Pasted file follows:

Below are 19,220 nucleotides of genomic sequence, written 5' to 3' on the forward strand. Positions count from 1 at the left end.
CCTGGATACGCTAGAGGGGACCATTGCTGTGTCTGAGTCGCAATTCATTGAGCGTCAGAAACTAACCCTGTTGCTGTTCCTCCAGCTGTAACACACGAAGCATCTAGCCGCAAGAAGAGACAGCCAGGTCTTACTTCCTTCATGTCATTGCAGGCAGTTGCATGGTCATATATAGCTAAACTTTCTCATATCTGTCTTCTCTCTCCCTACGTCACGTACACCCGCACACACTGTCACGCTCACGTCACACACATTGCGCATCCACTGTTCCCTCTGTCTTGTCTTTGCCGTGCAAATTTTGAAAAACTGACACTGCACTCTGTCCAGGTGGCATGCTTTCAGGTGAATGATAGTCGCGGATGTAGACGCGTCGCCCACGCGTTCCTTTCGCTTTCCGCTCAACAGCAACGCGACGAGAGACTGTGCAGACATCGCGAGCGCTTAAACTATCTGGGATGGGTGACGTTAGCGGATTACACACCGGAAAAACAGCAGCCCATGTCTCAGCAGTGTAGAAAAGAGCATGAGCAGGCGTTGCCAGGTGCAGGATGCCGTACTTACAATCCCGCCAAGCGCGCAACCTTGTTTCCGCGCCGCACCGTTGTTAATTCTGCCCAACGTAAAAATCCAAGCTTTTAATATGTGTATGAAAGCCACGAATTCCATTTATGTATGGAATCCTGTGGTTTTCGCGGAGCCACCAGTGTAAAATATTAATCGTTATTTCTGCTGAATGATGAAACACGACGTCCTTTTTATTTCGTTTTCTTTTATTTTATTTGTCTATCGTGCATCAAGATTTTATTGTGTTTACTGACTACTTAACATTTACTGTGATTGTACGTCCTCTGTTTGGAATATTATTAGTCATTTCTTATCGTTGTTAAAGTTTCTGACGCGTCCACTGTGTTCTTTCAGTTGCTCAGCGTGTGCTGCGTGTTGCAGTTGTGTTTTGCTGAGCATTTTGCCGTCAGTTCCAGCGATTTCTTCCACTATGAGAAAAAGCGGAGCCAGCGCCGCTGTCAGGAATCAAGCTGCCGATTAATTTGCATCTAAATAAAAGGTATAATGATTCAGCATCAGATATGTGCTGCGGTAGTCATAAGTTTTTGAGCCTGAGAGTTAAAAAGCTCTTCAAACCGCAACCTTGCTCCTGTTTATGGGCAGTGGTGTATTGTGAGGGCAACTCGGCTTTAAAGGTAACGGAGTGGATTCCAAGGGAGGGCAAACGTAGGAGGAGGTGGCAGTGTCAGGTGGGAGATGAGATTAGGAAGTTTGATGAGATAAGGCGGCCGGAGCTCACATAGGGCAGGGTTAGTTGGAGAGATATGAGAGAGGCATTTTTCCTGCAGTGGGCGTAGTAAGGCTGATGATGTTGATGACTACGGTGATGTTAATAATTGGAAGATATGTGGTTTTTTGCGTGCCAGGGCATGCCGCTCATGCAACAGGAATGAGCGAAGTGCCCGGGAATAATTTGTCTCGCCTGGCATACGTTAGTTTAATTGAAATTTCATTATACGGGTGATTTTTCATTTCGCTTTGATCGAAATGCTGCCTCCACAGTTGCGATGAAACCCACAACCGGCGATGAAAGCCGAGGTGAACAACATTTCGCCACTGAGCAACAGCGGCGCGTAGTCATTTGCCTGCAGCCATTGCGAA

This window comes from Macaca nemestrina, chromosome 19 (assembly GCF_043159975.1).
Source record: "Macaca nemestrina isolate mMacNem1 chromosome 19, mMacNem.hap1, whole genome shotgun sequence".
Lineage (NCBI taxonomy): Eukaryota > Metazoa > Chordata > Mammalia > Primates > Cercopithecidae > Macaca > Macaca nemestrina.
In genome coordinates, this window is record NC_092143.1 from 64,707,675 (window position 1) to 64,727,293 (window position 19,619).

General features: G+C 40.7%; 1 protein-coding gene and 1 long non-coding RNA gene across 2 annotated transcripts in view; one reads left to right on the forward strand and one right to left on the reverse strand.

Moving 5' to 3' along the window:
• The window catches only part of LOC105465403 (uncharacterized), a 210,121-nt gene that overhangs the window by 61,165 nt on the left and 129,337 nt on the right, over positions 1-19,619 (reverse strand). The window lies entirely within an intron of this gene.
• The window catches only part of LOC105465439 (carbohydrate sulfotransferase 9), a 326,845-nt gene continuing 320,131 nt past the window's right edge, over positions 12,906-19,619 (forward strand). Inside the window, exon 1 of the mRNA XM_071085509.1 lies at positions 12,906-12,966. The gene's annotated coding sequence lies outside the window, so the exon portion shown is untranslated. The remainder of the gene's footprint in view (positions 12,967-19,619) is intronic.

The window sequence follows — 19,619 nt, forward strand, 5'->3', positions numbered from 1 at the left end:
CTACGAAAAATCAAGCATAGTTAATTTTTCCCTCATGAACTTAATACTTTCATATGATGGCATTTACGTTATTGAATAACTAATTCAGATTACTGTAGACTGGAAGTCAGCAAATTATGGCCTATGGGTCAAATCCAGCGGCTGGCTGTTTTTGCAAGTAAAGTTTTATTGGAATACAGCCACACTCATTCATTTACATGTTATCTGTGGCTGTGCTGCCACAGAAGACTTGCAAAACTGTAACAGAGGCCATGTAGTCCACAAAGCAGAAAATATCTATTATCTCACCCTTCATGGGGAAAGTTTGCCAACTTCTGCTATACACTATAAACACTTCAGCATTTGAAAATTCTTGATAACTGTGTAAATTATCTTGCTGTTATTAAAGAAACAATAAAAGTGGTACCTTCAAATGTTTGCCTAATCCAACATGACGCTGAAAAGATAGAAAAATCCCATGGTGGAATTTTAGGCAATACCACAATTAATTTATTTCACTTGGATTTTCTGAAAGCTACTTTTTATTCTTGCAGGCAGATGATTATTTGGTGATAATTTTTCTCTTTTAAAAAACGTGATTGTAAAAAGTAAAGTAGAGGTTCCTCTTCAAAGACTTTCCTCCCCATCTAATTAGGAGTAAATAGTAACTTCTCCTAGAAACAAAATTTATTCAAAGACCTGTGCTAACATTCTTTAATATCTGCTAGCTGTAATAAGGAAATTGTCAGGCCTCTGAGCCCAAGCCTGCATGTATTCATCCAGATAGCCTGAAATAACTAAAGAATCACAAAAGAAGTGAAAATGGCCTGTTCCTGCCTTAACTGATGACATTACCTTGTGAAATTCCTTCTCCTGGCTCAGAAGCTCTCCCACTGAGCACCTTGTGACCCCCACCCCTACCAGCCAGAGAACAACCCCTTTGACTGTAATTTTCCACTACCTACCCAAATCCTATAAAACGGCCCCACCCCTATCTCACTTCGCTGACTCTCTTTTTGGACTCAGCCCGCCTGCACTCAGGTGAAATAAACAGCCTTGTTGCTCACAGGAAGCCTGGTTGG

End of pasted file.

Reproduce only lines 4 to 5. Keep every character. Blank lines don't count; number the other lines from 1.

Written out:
Source record: "Macaca nemestrina isolate mMacNem1 chromosome 19, mMacNem.hap1, whole genome shotgun sequence".
Lineage (NCBI taxonomy): Eukaryota > Metazoa > Chordata > Mammalia > Primates > Cercopithecidae > Macaca > Macaca nemestrina.